Save the Wild Horses
Front Range Equine Rescue works to end the abuse and neglect of horses, both domestic and wild, through rescue and education programs. Late in 2004, former Senator Conrad Burns slipped an amendment into an appropriations bill which eroded protections to mustangs provided by the 1971 Wild Free Roaming Horses and Burros Act. The Burns Amendment allowed for wild horses over the age of 10 and those put up for adoption at least three times, but not placed, to be removed from the adoption program and into a sale program. This left the door wide open for wild horses to be sold for commercial purposes such as slaughter.
It was quickly discovered that wild horses were being bought and sent to slaughter.
In response, the Bureau of Land Management (BLM) made an adjustment to their sale documentation where potential buyers signed to indicate they did not “intend” for the horse(s) to go to slaughter. However, horses continued heading to slaughter and it was discovered that one buyer had sent well over 1,000 mustangs to their deaths. The sale program was further changed to then allow buyers to purchase only four horses every six months unless they receive special approval from top BLM officials. Buyers also must tell the BLM where agents can find the horses for six months after the purchase.
In 2005, Front Range Equine Rescue launched its “Save the Wild Horses” campaign in direct response to the Burns Amendment and has expanded this program as wild horse and burro protections continue to be abused and eroded. This national campaign assists mustangs with direct rescue from the slaughter pipeline, educates FRER supporters and the general public on wild horse issues, advocates on behalf of increased protections for wild horses especially with regard to ending unnecessary and brutal round ups, coordinates supporters in petition drives directed at government agencies or officials on behalf of wild horses, submits responses to BLM proposed wild horse and burro actions during required public comment periods, and engages in legal actions where violations of the 1971 Act occur.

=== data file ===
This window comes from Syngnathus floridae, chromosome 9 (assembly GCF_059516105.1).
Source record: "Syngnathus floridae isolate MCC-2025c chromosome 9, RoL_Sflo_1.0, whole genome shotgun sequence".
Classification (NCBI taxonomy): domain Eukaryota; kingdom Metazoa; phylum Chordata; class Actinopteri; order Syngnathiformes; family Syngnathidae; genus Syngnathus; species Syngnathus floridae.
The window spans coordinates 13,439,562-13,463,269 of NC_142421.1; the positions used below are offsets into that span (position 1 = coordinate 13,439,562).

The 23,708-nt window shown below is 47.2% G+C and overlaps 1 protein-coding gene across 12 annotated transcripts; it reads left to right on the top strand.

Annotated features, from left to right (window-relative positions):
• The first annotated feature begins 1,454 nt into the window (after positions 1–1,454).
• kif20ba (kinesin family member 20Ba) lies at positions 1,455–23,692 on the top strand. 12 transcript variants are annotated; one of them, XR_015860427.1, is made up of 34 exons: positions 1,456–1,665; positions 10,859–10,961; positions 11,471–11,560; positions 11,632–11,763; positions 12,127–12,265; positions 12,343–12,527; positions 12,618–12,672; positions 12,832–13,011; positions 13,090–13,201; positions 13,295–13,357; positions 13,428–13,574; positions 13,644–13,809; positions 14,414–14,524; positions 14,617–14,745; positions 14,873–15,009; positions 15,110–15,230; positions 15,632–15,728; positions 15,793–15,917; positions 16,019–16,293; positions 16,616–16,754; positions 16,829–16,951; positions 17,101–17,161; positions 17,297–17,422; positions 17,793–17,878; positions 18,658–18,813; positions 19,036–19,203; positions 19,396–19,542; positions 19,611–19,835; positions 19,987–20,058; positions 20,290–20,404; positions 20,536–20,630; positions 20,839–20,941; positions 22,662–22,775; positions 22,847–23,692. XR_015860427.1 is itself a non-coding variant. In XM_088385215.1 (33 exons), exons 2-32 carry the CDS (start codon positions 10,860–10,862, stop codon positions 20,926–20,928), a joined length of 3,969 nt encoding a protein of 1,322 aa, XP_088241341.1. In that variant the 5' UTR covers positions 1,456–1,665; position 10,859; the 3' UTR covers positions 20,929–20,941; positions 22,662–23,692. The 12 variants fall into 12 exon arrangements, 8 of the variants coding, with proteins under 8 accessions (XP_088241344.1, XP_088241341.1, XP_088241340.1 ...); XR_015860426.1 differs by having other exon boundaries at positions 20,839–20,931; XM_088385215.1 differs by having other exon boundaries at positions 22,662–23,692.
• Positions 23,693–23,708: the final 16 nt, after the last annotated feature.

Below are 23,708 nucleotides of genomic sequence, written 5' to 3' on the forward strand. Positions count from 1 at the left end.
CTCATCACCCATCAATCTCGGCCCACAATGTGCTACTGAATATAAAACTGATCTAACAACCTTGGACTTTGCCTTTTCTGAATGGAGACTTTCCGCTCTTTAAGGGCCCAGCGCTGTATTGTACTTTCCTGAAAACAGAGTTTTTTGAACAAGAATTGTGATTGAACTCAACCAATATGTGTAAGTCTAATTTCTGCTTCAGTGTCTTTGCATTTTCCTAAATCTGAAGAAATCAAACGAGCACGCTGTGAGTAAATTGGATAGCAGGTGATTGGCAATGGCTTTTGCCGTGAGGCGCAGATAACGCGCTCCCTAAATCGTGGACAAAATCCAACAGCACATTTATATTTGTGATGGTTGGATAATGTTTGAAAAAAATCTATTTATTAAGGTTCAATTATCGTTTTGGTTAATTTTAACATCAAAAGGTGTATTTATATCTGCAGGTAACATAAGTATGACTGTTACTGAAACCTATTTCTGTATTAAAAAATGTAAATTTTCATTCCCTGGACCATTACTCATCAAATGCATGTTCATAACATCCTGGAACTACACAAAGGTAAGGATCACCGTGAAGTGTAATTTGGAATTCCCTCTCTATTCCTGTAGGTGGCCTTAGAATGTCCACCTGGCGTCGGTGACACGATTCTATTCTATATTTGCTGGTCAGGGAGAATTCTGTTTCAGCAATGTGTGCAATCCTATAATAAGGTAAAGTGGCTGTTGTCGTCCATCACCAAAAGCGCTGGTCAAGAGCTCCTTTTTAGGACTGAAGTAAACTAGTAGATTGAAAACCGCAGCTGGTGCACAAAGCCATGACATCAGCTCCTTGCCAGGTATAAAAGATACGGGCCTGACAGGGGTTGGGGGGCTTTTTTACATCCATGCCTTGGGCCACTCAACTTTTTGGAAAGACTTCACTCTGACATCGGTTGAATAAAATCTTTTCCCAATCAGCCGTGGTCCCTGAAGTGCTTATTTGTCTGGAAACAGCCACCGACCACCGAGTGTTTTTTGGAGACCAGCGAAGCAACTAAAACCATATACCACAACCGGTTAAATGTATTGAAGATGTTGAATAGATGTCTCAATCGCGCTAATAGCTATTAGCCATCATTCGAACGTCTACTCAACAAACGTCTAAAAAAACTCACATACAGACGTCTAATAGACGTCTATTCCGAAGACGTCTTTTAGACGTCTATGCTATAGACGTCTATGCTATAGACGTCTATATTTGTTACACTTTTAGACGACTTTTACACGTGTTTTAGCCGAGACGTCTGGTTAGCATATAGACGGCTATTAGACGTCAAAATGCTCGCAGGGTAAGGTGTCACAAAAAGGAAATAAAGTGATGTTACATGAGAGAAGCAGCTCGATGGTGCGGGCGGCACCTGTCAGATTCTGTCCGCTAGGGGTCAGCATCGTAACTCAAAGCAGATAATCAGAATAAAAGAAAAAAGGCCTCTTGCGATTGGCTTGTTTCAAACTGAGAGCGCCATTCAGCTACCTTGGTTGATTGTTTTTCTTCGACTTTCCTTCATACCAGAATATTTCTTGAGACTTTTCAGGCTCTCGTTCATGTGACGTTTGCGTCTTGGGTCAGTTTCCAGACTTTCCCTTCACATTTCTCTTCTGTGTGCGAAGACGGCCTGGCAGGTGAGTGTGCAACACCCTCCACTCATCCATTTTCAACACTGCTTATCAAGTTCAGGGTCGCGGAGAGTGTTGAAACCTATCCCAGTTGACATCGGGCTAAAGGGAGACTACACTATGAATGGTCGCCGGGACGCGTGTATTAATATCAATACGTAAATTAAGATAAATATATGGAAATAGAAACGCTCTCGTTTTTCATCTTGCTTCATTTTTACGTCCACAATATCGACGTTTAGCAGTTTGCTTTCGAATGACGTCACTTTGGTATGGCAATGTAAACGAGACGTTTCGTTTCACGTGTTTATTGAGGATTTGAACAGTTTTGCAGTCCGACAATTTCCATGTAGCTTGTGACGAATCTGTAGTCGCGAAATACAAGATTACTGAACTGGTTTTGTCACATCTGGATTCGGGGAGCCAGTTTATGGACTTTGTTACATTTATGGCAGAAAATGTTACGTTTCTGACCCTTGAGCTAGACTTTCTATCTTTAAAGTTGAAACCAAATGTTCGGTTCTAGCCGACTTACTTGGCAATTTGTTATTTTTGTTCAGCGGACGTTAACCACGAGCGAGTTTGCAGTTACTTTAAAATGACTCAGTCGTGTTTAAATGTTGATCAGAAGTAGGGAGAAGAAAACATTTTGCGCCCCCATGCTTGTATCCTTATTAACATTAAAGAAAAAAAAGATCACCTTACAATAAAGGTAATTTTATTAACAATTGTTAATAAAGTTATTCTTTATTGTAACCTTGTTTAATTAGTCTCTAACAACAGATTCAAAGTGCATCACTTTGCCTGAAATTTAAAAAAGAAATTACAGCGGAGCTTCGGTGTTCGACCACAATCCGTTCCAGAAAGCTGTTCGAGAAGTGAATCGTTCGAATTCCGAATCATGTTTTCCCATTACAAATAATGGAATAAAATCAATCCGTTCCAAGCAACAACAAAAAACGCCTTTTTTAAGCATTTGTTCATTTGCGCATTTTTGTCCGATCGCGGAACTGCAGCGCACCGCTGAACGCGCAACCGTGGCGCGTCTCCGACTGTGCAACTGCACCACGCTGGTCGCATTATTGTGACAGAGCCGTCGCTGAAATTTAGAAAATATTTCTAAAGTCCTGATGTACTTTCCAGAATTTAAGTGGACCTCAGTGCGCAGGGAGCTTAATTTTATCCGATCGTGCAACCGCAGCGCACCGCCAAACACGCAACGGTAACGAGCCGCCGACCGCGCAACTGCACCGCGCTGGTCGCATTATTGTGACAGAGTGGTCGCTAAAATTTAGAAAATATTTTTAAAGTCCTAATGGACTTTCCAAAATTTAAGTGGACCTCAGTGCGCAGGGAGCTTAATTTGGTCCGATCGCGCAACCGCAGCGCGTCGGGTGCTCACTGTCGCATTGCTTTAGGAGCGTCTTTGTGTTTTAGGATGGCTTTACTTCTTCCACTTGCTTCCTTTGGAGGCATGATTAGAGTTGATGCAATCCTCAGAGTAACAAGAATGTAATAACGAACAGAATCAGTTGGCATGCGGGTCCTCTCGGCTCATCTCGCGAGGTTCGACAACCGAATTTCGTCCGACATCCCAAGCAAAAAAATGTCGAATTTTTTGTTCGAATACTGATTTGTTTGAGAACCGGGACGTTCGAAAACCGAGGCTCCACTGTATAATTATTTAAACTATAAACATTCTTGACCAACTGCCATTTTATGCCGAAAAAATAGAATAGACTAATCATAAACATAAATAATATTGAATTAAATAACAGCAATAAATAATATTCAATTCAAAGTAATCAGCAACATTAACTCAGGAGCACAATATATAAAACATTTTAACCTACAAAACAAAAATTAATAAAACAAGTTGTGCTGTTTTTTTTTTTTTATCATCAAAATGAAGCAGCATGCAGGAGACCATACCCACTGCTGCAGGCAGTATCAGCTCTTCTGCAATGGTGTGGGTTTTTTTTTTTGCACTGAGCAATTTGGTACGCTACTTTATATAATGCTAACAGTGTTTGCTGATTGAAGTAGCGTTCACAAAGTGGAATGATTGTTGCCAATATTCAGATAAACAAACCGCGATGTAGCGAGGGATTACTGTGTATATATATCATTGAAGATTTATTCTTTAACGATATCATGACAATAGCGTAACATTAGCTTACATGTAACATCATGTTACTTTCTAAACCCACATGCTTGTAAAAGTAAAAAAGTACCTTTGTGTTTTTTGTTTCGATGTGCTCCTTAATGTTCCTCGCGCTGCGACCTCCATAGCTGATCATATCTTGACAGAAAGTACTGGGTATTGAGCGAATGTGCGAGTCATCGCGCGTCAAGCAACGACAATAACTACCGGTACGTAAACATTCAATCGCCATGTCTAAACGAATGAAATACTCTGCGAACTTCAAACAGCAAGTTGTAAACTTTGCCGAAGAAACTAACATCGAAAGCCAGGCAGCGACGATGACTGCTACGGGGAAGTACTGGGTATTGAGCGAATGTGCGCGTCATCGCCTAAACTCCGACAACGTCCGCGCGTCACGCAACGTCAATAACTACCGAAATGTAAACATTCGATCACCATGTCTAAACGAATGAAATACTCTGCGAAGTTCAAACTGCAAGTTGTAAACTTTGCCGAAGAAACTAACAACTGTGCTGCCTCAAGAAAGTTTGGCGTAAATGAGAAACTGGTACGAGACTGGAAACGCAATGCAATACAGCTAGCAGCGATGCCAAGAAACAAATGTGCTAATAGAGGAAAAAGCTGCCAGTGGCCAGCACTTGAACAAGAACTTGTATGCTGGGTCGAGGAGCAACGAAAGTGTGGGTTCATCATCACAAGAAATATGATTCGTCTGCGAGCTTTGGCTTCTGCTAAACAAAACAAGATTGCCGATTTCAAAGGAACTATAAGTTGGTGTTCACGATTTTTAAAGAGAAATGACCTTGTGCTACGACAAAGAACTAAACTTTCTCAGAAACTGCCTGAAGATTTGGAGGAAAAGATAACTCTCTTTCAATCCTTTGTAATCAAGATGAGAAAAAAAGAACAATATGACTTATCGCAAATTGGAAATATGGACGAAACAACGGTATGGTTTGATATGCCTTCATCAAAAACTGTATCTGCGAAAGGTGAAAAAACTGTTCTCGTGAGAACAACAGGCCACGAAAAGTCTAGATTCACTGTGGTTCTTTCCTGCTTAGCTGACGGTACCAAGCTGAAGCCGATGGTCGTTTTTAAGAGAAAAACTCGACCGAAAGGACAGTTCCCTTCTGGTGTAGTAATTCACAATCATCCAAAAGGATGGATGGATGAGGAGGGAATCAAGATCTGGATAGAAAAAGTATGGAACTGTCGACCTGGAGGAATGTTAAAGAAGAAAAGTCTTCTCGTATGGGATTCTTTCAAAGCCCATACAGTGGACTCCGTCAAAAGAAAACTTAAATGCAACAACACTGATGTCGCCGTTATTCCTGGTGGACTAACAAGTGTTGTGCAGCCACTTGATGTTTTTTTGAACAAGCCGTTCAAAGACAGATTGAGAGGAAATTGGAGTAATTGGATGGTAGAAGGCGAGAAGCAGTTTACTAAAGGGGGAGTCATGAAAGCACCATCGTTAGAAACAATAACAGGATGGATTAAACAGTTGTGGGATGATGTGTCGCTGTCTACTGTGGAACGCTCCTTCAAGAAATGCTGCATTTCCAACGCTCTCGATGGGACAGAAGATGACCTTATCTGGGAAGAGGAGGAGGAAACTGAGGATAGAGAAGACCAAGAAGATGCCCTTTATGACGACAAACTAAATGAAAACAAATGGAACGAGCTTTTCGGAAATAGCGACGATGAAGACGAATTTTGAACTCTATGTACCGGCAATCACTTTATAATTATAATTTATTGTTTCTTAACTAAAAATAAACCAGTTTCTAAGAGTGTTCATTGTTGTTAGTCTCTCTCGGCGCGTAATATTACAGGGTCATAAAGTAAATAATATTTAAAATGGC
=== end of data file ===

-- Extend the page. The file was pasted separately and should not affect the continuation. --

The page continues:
Starting in 2006, Front Range Equine Rescue was able to begin assisting wild horses and burros through legal action to help protect them from the government’s mismanagement. Both the Bureau of Land Management (BLM) and the U.S. Forest Service have jurisdiction over wild horse and burro herds in the 10 Western states where wild ones still live. Lawsuits were based upon violations of federal law, in particular the 1971 Wild Free Roaming Horses and Burros Act. Thanks to donor support, FRER joined with other wild horse advocates or filed on its own to help with protections for the following:
2006: Pryor Mountain wild horse herd (MT/WY)
2009: Pryor Mountain wild horse herd (MT/WY)
2009: West Douglas Creek herd (CO) to stop round up to zero out the herd
2012-2014: state and federal level lawsuits to stop re-opening of U.S. horse slaughter plants which impacts both domestic and wild horses
2015: Kiger wild horses (OR)
2016: Warm Springs (OR) wild mares slated for roundup and dangerous sterilization procedures
2018: Warm Springs (OR) wild mares slated for dangerous sterilization procedures
2018: Devil’s Garden wild horse herd (Modoc National Forest, CA) stop sale without limitations; stop sale to slaughter
Please note that legal efforts are both costly and can take years to come to a conclusion. Dedicated donor support was instrumental in allowing FRER to join lawsuits or bring them as a lead plaintiff.
Click here to help support our efforts to save wild horses
For more information, please contact us.